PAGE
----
About the Boston Landmarks Orchestra

 

History

 

The Boston Landmarks Orchestra was founded in 2001 by the late Charles Ansbacher as an extension of his desire to make the arts a significant part of people’s lives, regardless of their wealth or education. In its earliest years, the orchestra performed in such historically important settings as Fenway Park, the USS CONSTITUTION pier, Jamaica Pond, Franklin Park, Copley Square, Boston Common, and other landmark locations. Since 2007, its principal home has been at the DCR’s Hatch Memorial Shell.

 

Following Maestro Ansbacher’s death in September 2010, Christopher Wilkins was appointed Music Director in April 2011.

 

It was during Maestro Wilkins’ first season that the orchestra created its first Advisory Committee for People with Disabilities. The orchestra implemented numerous suggestions from the group including a talking website, braille and large-type concert programs, and volunteer ambassadors to help people who are mobility impaired at the Hatch Shell. In addition, it collaborated with Boston Lyric Opera in the orchestra’s first American Sign Language (ASL) interpreted performance. That effort was expanded to provide other experiences for the Deaf community. Working with deaf specialists, the orchestra began to work with interpreters as performers. For example, three performances at the Hatch Shell in 2013 included ASL interpretation of the music, featuring the first official ASL interpretation of the “I Have a Dream” speech, performed by a deaf artist. (To see the official ASL version of the “I Have a Dream” speech, click here.)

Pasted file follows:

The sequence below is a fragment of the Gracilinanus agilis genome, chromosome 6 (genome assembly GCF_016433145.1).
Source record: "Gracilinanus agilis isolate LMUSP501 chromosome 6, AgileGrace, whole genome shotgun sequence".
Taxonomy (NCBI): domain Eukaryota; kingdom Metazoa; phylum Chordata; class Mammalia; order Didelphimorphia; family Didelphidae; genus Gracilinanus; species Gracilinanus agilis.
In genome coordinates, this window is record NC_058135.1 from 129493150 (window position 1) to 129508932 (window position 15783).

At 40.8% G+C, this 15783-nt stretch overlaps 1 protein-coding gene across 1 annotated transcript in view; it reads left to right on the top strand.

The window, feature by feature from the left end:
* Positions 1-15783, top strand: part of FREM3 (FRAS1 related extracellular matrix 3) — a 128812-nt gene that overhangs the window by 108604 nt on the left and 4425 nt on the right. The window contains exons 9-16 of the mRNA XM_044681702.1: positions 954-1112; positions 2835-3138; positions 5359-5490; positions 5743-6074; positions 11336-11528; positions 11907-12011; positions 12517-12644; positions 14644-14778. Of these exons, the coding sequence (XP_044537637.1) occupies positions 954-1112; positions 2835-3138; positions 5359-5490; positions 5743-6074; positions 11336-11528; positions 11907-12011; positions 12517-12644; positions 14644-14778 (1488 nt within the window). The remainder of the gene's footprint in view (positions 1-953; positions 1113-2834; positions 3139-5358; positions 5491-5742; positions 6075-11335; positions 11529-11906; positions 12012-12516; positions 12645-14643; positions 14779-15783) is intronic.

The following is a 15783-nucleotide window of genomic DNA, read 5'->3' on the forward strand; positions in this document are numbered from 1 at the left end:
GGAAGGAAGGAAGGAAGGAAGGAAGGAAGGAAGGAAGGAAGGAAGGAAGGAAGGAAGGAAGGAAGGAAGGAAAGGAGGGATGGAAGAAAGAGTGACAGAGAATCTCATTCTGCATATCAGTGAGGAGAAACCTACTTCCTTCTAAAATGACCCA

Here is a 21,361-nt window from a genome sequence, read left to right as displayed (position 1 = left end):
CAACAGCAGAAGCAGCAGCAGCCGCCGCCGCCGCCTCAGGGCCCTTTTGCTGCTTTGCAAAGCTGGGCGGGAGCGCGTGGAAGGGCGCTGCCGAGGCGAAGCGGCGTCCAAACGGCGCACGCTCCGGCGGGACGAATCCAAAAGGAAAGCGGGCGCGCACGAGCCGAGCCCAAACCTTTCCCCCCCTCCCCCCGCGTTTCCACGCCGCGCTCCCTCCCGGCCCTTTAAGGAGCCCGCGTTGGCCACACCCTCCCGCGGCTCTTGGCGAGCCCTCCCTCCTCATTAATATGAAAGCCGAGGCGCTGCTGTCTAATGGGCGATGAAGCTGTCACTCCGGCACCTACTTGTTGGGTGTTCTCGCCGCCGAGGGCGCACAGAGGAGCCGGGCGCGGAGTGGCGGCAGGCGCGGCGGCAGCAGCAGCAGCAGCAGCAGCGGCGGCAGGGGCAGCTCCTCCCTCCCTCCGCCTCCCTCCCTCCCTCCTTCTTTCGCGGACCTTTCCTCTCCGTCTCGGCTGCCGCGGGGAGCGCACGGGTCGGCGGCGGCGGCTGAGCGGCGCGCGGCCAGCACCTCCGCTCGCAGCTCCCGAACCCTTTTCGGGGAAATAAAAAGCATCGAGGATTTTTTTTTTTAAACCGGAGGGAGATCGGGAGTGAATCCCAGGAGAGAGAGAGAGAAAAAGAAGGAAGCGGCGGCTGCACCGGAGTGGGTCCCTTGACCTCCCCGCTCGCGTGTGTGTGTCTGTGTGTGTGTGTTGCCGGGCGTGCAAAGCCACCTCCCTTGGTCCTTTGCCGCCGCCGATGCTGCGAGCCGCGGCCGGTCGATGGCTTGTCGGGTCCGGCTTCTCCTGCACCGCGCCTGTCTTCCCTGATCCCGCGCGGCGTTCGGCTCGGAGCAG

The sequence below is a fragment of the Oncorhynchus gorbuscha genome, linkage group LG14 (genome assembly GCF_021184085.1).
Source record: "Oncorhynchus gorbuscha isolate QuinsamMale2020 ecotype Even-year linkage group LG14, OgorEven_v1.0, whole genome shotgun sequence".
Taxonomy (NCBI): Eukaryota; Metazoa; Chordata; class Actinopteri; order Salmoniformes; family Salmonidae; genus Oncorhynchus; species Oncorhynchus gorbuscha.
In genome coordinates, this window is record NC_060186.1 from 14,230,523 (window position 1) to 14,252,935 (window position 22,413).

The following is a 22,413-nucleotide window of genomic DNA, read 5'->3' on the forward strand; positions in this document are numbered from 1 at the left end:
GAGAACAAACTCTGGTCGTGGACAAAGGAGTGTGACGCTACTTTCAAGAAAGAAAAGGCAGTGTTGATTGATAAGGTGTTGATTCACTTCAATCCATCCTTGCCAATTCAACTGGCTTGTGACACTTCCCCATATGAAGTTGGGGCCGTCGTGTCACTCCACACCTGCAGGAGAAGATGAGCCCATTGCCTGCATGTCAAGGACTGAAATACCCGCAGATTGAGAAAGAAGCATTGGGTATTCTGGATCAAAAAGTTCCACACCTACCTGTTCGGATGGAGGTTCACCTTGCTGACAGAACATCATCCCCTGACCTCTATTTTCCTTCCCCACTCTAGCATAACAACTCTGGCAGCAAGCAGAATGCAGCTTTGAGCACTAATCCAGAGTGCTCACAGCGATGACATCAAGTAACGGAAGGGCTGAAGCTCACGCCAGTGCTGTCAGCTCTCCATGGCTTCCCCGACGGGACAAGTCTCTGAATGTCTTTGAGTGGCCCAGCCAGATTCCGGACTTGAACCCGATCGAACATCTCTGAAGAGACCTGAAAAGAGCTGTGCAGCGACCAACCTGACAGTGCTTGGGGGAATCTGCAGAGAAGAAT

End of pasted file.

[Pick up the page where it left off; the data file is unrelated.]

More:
To underscore his belief in the power of culture to build community, in 2012 Wilkins also announced his 20/20 Vision, through which the Boston Landmarks Orchestra will, by the year 2020, provide all residents of Boston’s 20 diverse neighborhoods opportunities to be involved in its programs both at the Hatch Shell and in the neighborhoods. Most significantly, the orchestra launched Notes in the Neighborhoods, a series of outreach programs and family concerts to engage the hearts and minds of young people and adults. Among these were “instrument playgrounds” – short presentations through which families and children could interact with musicians and learn about the families of instruments in the orchestra.

 

The orchestra has also embarked on collaborations with other organizations, including the Conservatory Lab Charter School, Boston Lyric Opera, the Museum of African American History, and a host of others. Music students from area schools, including Berklee College of Music, the Longy School of Music of Bard College, and the New England Conservatory of Music, join in these outreach efforts.